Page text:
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  2. We call it Thread Necromancy: raising the dead! lol Maybe we should sit down some time and look at all the old, still open, threads...
  3. you need Paul Dawkins contact him here https://www.motorbikeregistrations.co.uk/
  4. Hi there Matt, Resurrecting a 10 year old thread is not seen as good forum behaviour , You really should consider starting a new thread for your problem even if it does relate to the same machine. I suggest commencing a new thread and one of the mods can delete these posts and lock this 10 year post as it never got resolved anyway.
  5. I have a 1991 sr125, has good consistent spark, new carb which I cleaned out etc, it runs but it does not sound healthy, sounds very tappety or something, checked timing and its absolutely spot on, it does rev but i shut it off quickly due to noise, any ideas what I could be? I am stumped with this one. Cheers, Matt. https://youtube.com/shorts/S7jwJtyIAtw?si=huL1ZtzBqrXCuuku
  6. ..and Chrome hates water!! and Chrome today is nowhere near the quality it was back in the 50s~70's. Today its considered as "flash chrome", as in a quick flash application to make it look good. Back in its day is was dipped and chromed for longer so it had a thick layer of plating on it. not any more, its just a shiney surface dressing these days. Nonetheless, keeping it looking nice is down to the various non abrasive creams (Autosol) and elbow grease, and when its not being used a generous application of oil type products like ACF-50 to stop the damp getting through it. I've lots of experience being the owner of a Honda 400/4 with more chrome than paint!
  7. Hard jet washing is bad. Too many exposed or semi exposed bearings / joints to blast the grease out of! You can jet wash from a distance to get more of a 'soak' going, but be careful. There's all sorts of cleaning products out there, everyone will have a different opinion on them, you probably have to make your own choices... The big problem with cleaning bikes is all the interesting gaps & cubby holes that all the crap gets into. Young and bendy is the key to cleaning a bike well. When you get old and creaky like me, it gets a LOT harder lol.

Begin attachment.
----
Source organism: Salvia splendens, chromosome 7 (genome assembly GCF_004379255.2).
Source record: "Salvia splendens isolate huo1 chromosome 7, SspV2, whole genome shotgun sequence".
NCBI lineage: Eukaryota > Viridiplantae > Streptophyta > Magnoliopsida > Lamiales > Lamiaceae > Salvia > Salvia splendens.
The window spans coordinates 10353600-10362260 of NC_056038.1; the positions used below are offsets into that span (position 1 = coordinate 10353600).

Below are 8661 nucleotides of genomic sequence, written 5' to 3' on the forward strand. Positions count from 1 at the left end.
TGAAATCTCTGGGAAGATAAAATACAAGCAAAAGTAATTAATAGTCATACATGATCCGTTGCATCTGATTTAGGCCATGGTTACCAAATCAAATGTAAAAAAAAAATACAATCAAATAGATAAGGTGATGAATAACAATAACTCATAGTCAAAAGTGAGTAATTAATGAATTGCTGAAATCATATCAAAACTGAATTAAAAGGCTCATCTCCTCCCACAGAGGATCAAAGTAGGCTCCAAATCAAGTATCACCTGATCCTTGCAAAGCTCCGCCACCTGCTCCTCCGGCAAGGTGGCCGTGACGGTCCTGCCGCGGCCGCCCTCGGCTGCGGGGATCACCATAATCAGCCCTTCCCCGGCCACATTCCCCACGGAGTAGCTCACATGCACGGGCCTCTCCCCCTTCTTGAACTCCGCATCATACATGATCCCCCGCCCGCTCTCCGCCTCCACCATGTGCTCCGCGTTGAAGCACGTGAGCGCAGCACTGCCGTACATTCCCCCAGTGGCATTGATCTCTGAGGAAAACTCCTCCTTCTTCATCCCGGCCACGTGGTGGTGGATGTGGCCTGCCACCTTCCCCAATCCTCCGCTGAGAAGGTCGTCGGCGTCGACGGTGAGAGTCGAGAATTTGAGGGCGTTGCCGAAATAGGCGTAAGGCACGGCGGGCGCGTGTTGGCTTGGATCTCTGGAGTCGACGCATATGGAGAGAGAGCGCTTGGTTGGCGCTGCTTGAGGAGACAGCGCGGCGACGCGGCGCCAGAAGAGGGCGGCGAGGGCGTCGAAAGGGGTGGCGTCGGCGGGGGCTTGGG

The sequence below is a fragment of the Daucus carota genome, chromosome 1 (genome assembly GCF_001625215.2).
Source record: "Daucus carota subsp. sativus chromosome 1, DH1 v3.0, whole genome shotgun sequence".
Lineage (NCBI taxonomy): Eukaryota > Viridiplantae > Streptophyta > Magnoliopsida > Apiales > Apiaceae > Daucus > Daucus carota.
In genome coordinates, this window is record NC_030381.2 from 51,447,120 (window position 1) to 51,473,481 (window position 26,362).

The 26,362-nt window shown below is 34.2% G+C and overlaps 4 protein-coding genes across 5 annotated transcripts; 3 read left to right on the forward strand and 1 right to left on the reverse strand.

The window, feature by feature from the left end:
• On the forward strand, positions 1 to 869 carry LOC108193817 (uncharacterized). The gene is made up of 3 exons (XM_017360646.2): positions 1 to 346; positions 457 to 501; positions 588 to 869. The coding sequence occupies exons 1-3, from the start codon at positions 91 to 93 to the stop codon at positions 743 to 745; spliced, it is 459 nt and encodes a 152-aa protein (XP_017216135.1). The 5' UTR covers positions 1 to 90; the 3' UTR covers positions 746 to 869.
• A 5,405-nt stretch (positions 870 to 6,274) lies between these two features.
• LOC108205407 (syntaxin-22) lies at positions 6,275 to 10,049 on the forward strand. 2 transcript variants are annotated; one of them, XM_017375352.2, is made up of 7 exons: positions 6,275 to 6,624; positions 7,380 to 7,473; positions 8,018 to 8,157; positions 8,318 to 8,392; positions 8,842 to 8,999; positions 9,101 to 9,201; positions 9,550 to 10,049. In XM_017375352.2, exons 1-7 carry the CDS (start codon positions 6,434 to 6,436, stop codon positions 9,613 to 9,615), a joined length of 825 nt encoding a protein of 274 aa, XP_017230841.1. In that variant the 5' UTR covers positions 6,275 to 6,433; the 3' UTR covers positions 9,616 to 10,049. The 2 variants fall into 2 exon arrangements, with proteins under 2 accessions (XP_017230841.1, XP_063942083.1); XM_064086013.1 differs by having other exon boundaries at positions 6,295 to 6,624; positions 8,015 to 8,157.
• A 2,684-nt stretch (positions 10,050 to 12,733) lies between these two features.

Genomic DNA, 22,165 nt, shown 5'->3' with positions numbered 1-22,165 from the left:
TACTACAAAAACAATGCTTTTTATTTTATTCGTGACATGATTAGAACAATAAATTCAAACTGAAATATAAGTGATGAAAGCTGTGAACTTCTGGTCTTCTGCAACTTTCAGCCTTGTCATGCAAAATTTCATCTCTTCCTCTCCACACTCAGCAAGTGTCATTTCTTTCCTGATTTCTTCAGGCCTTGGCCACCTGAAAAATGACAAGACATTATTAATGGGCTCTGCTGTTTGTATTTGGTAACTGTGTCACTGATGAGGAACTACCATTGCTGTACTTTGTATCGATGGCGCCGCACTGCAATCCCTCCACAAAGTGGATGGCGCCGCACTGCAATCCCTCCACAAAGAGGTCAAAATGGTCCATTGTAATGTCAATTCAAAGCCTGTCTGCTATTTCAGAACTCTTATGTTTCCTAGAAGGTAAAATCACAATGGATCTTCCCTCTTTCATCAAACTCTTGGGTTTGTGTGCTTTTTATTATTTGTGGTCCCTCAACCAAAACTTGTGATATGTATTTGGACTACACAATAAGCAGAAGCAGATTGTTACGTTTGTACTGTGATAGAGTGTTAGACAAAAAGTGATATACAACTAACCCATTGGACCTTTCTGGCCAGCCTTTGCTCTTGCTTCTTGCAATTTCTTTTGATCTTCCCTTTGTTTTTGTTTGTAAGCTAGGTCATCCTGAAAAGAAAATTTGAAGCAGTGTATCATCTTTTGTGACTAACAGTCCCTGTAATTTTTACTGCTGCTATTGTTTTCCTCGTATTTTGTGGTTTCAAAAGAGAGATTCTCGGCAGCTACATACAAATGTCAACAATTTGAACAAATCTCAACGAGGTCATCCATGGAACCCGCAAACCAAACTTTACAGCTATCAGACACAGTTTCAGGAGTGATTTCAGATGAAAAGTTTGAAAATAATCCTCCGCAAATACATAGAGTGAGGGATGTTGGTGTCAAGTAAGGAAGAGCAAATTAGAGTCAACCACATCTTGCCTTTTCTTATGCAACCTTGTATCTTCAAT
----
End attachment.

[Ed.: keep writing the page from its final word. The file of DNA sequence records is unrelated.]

8. If you've got the engine and frame numbers then you need to contact DVLA they will tell you which forms you'll need. It's unlikely but they may shed some light on the original registration....but i doubt it!
  9. Cheers for your quick reply. Do we have any information on registering the bike with only the engine and frame numbers. I've got no idea where to start.
  10. I just answered this same post in another section , which I'll delete. Welcome in Paul, I've got a '78 175MX. Although it wasn't registered until late 79. The earlier ones like mine have rounded swinging arm tubes, later squared off tubes are the more common ones seen today. I've got a catalogue of digital photos of my rebuild which may be of some help to you. It's not a dificult bike to restore, parts availability is still reasonable for bike thats over 40 years old.
  11. Good morning all. I'm new to this site but I've had loads of yamaha motorcycles. Whether it be on road, dt or yz. I'm currently building a dt175mx. I think it's a 1978. I have no papers or registration documents but it has matching engine and frame numbers starting with 2A7. It'll be great if I can get it registered with a logbook.
  12. Paul Scott

    DT 175

    I'm going to get one for this dt175mx once I have it registered and legal.
  13. Paul Scott

    DT 175

    I've done a 1986 dt125lc mk2 and fitted a big one full system (fresco) and it works and sounds perfect
  14. NEO, sir, that was a mouthful of a reply Very detailed answers, bless you mate. Really looking forward to spend money on maintenance Also... When it comes down to washing bike, any advice? I've seen things called bungs - yet no idea what size to get cause apparently there are few different ones. What about cleaning products? Any preferences of your own that you wouldn't hesitate to advise using? Best regards RaySin
  15. Yesterday